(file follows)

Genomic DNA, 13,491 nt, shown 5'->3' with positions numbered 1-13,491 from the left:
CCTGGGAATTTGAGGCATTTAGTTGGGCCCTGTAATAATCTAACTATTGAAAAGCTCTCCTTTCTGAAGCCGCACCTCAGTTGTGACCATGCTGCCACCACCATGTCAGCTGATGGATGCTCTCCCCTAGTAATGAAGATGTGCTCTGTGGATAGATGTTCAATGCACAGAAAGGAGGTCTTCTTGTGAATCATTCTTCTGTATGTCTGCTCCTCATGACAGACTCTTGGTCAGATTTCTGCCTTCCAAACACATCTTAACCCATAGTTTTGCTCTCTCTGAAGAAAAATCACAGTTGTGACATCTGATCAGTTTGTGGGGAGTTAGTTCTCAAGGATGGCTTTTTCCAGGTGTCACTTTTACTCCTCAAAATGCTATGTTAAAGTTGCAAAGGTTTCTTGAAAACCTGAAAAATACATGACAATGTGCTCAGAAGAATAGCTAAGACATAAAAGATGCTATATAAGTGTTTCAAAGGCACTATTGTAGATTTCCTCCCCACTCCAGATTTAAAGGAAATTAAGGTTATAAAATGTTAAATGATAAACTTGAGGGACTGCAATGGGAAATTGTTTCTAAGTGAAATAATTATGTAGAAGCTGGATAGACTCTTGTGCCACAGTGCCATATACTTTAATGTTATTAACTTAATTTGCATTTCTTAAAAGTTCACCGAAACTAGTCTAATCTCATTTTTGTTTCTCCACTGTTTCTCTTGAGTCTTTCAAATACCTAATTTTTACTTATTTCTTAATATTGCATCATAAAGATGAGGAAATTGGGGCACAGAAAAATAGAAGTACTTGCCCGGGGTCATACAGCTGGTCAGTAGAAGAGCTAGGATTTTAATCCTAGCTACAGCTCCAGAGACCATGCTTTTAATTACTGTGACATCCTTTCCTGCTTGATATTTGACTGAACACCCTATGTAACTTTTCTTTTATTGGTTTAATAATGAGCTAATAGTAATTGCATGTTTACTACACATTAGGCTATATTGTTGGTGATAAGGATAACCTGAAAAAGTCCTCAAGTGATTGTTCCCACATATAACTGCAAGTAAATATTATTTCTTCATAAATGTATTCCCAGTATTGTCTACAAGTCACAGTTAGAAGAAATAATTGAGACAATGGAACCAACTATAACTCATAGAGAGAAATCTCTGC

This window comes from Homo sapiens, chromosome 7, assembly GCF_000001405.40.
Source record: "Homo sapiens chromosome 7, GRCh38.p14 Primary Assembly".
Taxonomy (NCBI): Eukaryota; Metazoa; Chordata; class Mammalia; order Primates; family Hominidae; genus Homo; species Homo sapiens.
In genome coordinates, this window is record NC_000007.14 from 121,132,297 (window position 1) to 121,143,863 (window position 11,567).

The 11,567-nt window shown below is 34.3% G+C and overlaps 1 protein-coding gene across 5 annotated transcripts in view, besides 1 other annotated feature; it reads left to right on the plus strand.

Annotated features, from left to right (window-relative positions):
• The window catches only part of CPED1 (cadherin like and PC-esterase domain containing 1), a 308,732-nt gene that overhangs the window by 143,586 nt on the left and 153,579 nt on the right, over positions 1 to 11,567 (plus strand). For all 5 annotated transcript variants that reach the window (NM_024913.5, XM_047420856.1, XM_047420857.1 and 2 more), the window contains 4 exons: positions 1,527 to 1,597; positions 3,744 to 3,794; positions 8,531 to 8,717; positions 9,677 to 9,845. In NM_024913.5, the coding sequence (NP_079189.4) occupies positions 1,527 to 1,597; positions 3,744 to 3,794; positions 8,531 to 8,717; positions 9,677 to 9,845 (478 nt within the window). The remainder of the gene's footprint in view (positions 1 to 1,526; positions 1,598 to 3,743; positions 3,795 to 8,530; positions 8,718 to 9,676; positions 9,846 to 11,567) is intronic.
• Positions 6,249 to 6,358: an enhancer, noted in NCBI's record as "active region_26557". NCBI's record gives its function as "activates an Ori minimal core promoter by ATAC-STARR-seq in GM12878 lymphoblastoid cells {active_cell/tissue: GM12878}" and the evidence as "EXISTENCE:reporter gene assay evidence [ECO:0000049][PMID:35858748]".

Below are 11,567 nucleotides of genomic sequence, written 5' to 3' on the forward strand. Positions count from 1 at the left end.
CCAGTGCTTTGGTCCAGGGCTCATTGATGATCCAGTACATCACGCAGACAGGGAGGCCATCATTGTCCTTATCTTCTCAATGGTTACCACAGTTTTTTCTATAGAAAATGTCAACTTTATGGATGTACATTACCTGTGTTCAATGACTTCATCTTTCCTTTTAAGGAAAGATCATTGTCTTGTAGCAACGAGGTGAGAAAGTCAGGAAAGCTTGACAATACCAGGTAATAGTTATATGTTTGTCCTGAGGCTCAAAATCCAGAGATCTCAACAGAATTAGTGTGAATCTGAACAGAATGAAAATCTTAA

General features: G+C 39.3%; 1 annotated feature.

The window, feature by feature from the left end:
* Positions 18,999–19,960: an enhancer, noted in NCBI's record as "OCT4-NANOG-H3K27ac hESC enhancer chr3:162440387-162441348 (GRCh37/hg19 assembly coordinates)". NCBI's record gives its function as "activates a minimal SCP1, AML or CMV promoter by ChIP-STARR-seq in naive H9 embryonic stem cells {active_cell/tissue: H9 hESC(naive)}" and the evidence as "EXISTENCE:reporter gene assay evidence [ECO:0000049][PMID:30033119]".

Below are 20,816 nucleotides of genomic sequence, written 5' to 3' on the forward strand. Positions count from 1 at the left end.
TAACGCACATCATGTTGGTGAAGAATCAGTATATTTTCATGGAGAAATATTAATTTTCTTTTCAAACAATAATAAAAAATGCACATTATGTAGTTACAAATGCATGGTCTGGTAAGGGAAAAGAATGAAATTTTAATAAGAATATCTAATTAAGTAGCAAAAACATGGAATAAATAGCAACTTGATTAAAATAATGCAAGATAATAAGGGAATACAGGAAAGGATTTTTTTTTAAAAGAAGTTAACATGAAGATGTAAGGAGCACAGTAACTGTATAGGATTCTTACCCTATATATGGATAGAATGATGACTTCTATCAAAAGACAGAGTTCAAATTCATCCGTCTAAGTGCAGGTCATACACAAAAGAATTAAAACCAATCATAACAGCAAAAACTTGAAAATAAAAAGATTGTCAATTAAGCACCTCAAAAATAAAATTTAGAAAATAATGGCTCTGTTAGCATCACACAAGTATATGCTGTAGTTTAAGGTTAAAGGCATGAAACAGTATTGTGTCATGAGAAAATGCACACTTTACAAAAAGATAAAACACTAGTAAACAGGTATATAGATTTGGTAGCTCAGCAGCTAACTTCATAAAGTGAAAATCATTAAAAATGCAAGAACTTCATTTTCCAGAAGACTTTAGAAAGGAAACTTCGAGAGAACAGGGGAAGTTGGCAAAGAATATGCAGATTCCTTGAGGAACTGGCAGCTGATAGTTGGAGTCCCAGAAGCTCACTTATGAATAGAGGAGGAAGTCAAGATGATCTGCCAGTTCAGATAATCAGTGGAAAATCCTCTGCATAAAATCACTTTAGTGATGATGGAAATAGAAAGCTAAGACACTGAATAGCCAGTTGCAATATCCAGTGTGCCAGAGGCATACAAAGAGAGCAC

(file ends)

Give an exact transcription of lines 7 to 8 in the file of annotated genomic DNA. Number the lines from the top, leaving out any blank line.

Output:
The 11,567-nt window shown below is 34.3% G+C and overlaps 1 protein-coding gene across 5 annotated transcripts in view, besides 1 other annotated feature; it reads left to right on the plus strand.

Annotated features, from left to right (window-relative positions):